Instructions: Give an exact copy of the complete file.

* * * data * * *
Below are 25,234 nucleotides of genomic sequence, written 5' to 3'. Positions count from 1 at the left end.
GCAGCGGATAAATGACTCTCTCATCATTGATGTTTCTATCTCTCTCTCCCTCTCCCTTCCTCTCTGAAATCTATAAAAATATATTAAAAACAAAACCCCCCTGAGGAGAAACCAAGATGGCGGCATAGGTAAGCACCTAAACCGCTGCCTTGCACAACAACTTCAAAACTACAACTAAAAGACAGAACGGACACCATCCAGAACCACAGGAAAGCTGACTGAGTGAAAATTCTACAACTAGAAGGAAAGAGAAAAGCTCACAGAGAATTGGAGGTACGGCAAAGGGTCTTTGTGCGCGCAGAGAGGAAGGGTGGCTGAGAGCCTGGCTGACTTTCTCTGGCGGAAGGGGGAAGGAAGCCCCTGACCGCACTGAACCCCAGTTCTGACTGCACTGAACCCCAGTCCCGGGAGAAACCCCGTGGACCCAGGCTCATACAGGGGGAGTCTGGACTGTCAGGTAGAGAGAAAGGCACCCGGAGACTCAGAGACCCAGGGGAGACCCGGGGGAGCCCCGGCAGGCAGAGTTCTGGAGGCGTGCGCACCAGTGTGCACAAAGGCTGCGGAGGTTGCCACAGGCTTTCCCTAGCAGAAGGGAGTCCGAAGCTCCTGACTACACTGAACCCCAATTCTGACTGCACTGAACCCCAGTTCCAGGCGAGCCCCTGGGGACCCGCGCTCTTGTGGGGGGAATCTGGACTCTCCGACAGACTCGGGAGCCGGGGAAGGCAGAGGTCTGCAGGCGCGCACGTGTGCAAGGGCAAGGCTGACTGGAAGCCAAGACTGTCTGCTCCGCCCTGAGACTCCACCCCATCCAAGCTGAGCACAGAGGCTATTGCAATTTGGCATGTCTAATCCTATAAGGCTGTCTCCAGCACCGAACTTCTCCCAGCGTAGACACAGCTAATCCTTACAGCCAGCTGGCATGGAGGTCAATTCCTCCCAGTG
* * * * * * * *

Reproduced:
Below are 25,234 nucleotides of genomic sequence, written 5' to 3'. Positions count from 1 at the left end.
GCAGCGGATAAATGACTCTCTCATCATTGATGTTTCTATCTCTCTCTCCCTCTCCCTTCCTCTCTGAAATCTATAAAAATATATTAAAAACAAAACCCCCCTGAGGAGAAACCAAGATGGCGGCATAGGTAAGCACCTAAACCGCTGCCTTGCACAACAACTTCAAAACTACAACTAAAAGACAGAACGGACACCATCCAGAACCACAGGAAAGCTGACTGAGTGAAAATTCTACAACTAGAAGGAAAGAGAAAAGCTCACAGAGAATTGGAGGTACGGCAAAGGGTCTTTGTGCGCGCAGAGAGGAAGGGTGGCTGAGAGCCTGGCTGACTTTCTCTGGCGGAAGGGGGAAGGAAGCCCCTGACCGCACTGAACCCCAGTTCTGACTGCACTGAACCCCAGTCCCGGGAGAAACCCCGTGGACCCAGGCTCATACAGGGGGAGTCTGGACTGTCAGGTAGAGAGAAAGGCACCCGGAGACTCAGAGACCCAGGGGAGACCCGGGGGAGCCCCGGCAGGCAGAGTTCTGGAGGCGTGCGCACCAGTGTGCACAAAGGCTGCGGAGGTTGCCACAGGCTTTCCCTAGCAGAAGGGAGTCCGAAGCTCCTGACTACACTGAACCCCAATTCTGACTGCACTGAACCCCAGTTCCAGGCGAGCCCCTGGGGACCCGCGCTCTTGTGGGGGGAATCTGGACTCTCCGACAGACTCGGGAGCCGGGGAAGGCAGAGGTCTGCAGGCGCGCACGTGTGCAAGGGCAAGGCTGACTGGAAGCCAAGACTGTCTGCTCCGCCCTGAGACTCCACCCCATCCAAGCTGAGCACAGAGGCTATTGCAATTTGGCATGTCTAATCCTATAAGGCTGTCTCCAGCACCGAACTTCTCCCAGCGTAGACACAGCTAATCCTTACAGCCAGCTGGCATGGAGGTCAATTCCTCCCAGTG